The Louisiana Tech community is still mourning the loss of its beloved mascot, a 4-year-old English bulldog named Tech XX. The mascot died Sunday evening at a Ruston animal clinic after a worker left the dog outside for too long. Local veterinarians say this sad case highlights the dangers that triple-digit temperatures pose for our pets.
A dog's normal temperature is right around 102 degrees. Anything over 106 can lead to fatal complications. "It's very damaging for the brain and the organs, the internal organs," said Dr. Valri E. Brown of the Dog & Cat Clinic in Shreveport. Certain breeds are also more vulnerable during the summer months, especially bulldogs, pugs and other breeds with small nasal passages. "It's difficult sometimes for these dogs to get air and it's difficult sometimes for those dogs to breathe normally, just because of the anataomy," said Dr. Brown.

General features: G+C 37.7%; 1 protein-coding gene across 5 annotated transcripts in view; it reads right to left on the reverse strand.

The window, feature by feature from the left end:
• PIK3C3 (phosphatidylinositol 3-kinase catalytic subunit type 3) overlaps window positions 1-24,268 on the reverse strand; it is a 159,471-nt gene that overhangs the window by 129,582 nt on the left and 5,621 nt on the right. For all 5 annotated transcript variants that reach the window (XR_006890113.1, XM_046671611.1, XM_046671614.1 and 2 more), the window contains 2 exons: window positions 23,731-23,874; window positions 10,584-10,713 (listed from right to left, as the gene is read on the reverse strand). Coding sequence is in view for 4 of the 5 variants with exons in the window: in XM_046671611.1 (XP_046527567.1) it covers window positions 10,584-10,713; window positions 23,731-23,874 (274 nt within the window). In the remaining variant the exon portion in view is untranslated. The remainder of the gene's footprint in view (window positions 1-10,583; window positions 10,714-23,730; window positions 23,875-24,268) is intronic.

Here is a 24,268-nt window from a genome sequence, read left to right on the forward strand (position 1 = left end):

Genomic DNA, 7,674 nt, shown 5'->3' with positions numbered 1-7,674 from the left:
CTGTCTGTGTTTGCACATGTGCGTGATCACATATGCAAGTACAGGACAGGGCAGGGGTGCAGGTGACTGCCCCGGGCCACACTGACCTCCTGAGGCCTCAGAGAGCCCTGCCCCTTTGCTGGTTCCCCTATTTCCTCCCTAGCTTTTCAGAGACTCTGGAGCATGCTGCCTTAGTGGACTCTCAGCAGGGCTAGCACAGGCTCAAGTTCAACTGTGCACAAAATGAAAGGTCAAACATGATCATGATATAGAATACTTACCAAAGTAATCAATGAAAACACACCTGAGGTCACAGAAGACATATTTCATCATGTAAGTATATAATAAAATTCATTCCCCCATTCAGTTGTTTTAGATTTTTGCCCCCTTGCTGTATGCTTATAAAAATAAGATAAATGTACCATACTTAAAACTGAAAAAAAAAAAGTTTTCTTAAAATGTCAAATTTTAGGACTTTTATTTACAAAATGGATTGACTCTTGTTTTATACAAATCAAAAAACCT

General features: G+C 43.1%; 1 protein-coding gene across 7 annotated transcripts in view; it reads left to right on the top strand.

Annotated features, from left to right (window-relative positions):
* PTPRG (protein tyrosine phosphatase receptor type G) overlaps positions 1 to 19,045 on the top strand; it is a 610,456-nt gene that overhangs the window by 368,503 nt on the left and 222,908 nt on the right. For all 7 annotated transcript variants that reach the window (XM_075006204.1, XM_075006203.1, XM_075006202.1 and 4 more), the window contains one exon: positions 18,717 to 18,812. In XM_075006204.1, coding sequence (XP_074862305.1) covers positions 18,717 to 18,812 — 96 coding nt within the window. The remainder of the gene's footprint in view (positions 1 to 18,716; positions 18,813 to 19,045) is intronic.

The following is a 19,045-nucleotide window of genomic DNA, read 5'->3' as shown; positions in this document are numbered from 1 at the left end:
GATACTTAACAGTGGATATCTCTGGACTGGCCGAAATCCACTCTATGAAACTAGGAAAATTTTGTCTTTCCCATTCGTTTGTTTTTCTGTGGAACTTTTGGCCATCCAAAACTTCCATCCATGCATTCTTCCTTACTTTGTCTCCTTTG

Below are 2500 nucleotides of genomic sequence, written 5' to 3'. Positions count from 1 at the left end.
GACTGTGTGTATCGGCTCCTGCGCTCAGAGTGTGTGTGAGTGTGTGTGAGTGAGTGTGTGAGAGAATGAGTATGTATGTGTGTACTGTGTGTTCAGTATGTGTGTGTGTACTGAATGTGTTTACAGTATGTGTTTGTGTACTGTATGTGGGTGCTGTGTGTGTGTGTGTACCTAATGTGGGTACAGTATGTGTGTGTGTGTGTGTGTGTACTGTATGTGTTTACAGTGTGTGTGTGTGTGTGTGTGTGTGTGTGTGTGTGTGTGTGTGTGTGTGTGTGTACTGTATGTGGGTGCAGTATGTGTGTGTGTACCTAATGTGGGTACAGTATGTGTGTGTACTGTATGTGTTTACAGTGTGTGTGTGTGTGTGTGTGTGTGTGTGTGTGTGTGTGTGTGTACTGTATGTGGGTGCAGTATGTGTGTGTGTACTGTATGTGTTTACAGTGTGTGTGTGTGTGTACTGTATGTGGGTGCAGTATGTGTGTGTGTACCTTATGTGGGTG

There are a few tricks to keep your dog cool and safe, though. Vets recommend bringing dogs inside if the temperature gets too high, especially if the animal isn't used to outdoor heat. If you do leave your pet outside, be sure they have plenty of shade and water. Dogs that are very active are more likely to suffer from heat stroke, so be sure to check their activity level and access whether they need extra care.
If you believe your dog is suffering from heat stroke, contact your vet immediately. They may need medication in order to cool down safely and avoid brain damage.